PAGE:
While having an owner is essential, it’s not a panacea. McGovern highlights the skill and time issues associated with ownership. The problems get even bigger when looked at across the entire organization. The reality is that content ownership is almost never distributed on the basis of resources available to support the content. People are content owners because they want political ownership, or are the subject matter expert, or else they were the unlucky inheritor of content no one else wants to own. Some people are owners of a few items that aren’t burdensome but are largely irrelevant to their main job functions, and hence a low priority. Other people “own” piles of content they can’t hope to manually review on a regular basis. Simply devolving responsibility for managing the dead content problem is not a viable solution.
Hope #2: Content reviews
Another tactic that often fails in practice is setting up a content review schedule. The content owner, who has moral responsibility for keeping his content up-to-date, even if he has no staff hours budgeted to do so, is expected to review all his content on some arbitrary schedule: quarterly, semiannually or annually. During this review period, all other of their work obligations will presumably pause. Of course, few modern organizations have fallow periods available for spring cleaning. But even if an organization did prioritize content review, doing it on an arbitrary timeframe makes no sense. Such arbitrary schedules are not based on the underlying characteristics of the content, and do not reflect any solid business requirements.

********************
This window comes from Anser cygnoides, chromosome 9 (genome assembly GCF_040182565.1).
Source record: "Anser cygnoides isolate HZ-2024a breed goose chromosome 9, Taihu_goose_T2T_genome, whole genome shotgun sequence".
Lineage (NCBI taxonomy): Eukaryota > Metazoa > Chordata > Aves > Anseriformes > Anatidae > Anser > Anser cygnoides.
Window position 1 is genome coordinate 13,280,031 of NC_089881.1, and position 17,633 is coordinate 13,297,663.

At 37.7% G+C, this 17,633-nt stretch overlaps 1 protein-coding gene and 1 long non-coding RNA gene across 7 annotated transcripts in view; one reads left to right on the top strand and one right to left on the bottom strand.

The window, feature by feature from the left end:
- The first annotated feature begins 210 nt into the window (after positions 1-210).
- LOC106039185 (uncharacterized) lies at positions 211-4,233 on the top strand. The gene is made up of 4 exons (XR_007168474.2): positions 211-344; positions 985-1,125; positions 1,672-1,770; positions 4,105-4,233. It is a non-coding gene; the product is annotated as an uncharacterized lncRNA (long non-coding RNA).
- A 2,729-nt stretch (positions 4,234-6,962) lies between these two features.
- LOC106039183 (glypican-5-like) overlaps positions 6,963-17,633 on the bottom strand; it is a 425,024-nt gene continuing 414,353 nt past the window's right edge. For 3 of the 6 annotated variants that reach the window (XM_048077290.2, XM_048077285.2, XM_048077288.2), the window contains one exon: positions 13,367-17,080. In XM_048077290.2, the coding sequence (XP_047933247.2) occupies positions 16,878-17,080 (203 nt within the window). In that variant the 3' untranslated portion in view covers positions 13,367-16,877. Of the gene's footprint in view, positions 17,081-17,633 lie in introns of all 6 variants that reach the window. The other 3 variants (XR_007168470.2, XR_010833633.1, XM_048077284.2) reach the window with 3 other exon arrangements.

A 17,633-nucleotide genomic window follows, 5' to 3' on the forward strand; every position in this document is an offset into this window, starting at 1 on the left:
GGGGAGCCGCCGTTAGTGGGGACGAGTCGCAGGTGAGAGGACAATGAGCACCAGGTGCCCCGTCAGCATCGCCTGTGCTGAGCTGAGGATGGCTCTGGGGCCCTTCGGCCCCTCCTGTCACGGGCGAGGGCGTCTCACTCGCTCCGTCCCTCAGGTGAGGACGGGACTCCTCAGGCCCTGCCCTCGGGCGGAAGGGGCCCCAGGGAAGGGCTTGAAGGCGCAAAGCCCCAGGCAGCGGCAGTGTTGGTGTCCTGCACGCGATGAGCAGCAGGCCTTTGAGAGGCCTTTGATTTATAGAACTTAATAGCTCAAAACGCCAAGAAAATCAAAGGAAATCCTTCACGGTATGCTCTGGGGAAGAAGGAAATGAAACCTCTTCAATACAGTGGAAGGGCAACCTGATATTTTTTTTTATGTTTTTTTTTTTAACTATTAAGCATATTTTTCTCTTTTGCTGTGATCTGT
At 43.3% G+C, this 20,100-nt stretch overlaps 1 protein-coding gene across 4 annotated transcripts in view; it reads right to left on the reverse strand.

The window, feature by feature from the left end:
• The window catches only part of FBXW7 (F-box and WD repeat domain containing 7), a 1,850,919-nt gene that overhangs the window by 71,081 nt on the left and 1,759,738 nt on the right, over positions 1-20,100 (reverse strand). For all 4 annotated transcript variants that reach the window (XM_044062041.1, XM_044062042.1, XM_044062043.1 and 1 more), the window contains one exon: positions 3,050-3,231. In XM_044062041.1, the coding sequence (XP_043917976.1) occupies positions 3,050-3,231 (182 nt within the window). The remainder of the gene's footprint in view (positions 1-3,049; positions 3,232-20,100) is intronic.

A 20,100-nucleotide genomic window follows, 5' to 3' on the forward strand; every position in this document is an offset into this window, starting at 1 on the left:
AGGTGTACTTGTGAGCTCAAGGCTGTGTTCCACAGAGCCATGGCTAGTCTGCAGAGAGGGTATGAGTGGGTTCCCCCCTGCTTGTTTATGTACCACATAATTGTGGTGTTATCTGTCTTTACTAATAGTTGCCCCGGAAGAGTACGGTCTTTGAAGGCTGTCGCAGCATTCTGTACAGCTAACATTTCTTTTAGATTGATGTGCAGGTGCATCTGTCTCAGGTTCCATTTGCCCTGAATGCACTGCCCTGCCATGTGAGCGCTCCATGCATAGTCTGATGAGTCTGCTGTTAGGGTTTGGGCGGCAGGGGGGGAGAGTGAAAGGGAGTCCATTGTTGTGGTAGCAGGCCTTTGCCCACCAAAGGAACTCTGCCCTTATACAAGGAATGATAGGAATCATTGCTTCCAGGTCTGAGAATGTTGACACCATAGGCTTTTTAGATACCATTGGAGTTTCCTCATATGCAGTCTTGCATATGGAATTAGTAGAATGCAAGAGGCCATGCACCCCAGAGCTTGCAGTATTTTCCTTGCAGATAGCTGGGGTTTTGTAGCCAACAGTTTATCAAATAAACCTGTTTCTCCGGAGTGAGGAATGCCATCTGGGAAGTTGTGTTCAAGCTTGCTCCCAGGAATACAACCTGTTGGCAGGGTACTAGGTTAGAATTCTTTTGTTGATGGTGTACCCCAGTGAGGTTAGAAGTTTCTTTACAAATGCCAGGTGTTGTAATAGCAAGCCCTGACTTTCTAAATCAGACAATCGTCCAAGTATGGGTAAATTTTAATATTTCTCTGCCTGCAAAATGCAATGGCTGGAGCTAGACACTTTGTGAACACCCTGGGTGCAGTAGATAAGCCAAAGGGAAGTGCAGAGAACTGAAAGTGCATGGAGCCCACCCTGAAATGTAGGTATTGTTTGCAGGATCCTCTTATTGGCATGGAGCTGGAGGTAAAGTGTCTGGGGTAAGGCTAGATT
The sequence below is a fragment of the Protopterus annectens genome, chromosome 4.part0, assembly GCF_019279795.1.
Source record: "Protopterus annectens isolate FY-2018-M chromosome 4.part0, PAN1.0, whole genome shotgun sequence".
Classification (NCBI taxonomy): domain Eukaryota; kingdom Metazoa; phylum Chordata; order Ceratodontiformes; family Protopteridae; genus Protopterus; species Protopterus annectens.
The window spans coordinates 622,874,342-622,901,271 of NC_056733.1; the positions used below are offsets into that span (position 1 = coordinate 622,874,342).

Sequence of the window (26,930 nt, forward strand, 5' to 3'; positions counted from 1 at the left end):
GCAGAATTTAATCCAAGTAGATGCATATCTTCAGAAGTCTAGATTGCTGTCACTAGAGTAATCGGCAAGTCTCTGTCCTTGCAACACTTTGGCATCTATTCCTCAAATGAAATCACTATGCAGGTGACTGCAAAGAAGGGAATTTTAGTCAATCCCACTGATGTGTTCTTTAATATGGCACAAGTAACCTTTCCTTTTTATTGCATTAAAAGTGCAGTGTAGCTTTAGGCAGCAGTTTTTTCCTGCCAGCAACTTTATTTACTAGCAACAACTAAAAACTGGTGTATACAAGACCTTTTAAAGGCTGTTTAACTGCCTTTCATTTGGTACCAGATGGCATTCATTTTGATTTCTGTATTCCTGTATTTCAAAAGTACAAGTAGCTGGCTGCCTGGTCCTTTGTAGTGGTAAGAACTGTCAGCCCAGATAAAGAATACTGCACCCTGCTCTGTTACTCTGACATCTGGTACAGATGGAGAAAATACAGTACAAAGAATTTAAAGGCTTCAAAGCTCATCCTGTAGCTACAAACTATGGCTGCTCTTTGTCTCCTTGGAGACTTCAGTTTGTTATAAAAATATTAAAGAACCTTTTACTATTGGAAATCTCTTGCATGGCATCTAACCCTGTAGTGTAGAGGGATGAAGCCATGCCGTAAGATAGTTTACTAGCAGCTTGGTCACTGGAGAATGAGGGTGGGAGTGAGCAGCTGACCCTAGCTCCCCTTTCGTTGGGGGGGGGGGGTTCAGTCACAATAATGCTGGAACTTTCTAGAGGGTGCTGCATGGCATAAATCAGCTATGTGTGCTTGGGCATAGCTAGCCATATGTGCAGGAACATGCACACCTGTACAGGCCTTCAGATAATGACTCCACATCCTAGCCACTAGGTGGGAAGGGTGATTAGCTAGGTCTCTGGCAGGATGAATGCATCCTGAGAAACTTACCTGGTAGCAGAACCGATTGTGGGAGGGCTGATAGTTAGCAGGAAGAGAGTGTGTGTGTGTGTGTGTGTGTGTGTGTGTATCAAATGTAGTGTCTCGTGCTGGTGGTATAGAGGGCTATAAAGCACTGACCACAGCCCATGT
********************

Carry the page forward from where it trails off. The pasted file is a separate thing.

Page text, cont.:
Content varies in its shelf life. Some content has a short shelf life: it needs to get updated more frequently than once a quarter, and probably does get updated, because it is front of mind. Other content has a long shelf life. It may need updating at any time, but when that will be is unpredictable. If change is infrequent, then reviews will either result in wasted time checking ok content, or allowing a long time to lapse before something that has become outdated is revised.
Content management systems promise to manage the problem by including an expiration date on the content that sends a alert to the content owner. While tying an expiration date to an item of content does have the advantage of distributing when different content is reviewed, it doesn’t change the the fundamental problem of date-based reviews: they are predicated on an arbitrary timeframe, a guess of when to look at something again. In the case of a CMS expiration, there may even be a tendency to overestimate how long a piece of content will stay current, since we all like to believe in the lasting value of our efforts.
Scheduled reviews aren’t efficient or effective. There needs to be better methods tied to actual business requirements. Use scheduled reviews only as a fall back until you’ve implemented more robust solutions.
Hope #3: Kill unused content
A third tactic, borrowed from the realm of content auditing, is to get rid of content once it’s not being used. This is essentially a Darwinian approach: if content isn’t being viewed, it isn’t of value to audiences or the organization, so it doesn’t deserve a home any longer. And, unsurprisingly, much content that isn’t viewed is in fact out of date. So utilization can be a proxy for out-of-datedness.
Paul Boag suggests this approach as being both labor efficient and skirts some of political squabbles surrounding content retirement: “An alternative to time based review points would be traffic based. This is designed to remove content that is not really used by users rather than out-of-date content. This review point would be triggered if the traffic to a page falls below a certain threshold over a given period. This would indicate that the page is of little interest and is simply making it more difficult for the majority of people to find what they are after.”